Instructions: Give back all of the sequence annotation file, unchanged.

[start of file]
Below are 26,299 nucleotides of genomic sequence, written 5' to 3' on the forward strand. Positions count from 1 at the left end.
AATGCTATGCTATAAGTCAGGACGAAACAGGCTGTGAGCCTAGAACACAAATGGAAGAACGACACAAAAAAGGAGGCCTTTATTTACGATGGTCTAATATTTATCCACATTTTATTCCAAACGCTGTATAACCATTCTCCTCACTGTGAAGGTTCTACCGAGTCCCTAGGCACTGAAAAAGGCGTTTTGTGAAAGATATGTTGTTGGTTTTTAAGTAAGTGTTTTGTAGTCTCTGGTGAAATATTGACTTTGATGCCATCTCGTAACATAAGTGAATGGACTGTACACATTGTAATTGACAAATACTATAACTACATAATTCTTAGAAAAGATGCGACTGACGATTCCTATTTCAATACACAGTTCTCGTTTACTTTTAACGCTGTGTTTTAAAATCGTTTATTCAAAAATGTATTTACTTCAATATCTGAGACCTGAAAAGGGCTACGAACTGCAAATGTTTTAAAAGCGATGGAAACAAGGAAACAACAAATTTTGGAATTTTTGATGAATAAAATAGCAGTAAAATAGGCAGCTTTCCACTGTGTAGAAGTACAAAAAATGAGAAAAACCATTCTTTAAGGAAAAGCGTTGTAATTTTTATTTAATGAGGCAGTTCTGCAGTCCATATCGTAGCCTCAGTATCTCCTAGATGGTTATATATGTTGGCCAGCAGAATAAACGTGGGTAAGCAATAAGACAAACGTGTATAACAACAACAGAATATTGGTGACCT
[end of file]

Below are 26,299 nucleotides of genomic sequence, written 5' to 3' on the forward strand. Positions count from 1 at the left end.
AATGCTATGCTATAAGTCAGGACGAAACAGGCTGTGAGCCTAGAACACAAATGGAAGAACGACACAAAAAAGGAGGCCTTTATTTACGATGGTCTAATATTTATCCACATTTTATTCCAAACGCTGTATAACCATTCTCCTCACTGTGAAGGTTCTACCGAGTCCCTAGGCACTGAAAAAGGCGTTTTGTGAAAGATATGTTGTTGGTTTTTAAGTAAGTGTTTTGTAGTCTCTGGTGAAATATTGACTTTGATGCCATCTCGTAACATAAGTGAATGGACTGTACACATTGTAATTGACAAATACTATAACTACATAATTCTTAGAAAAGATGCGACTGACGATTCCTATTTCAATACACAGTTCTCGTTTACTTTTAACGCTGTGTTTTAAAATCGTTTATTCAAAAATGTATTTACTTCAATATCTGAGACCTGAAAAGGGCTACGAACTGCAAATGTTTTAAAAGCGATGGAAACAAGGAAACAACAAATTTTGGAATTTTTGATGAATAAAATAGCAGTAAAATAGGCAGCTTTCCACTGTGTAGAAGTACAAAAAATGAGAAAAACCATTCTTTAAGGAAAAGCGTTGTAATTTTTATTTAATGAGGCAGTTCTGCAGTCCATATCGTAGCCTCAGTATCTCCTAGATGGTTATATATGTTGGCCAGCAGAATAAACGTGGGTAAGCAATAAGACAAACGTGTATAACAACAACAGAATATTGGTGACCT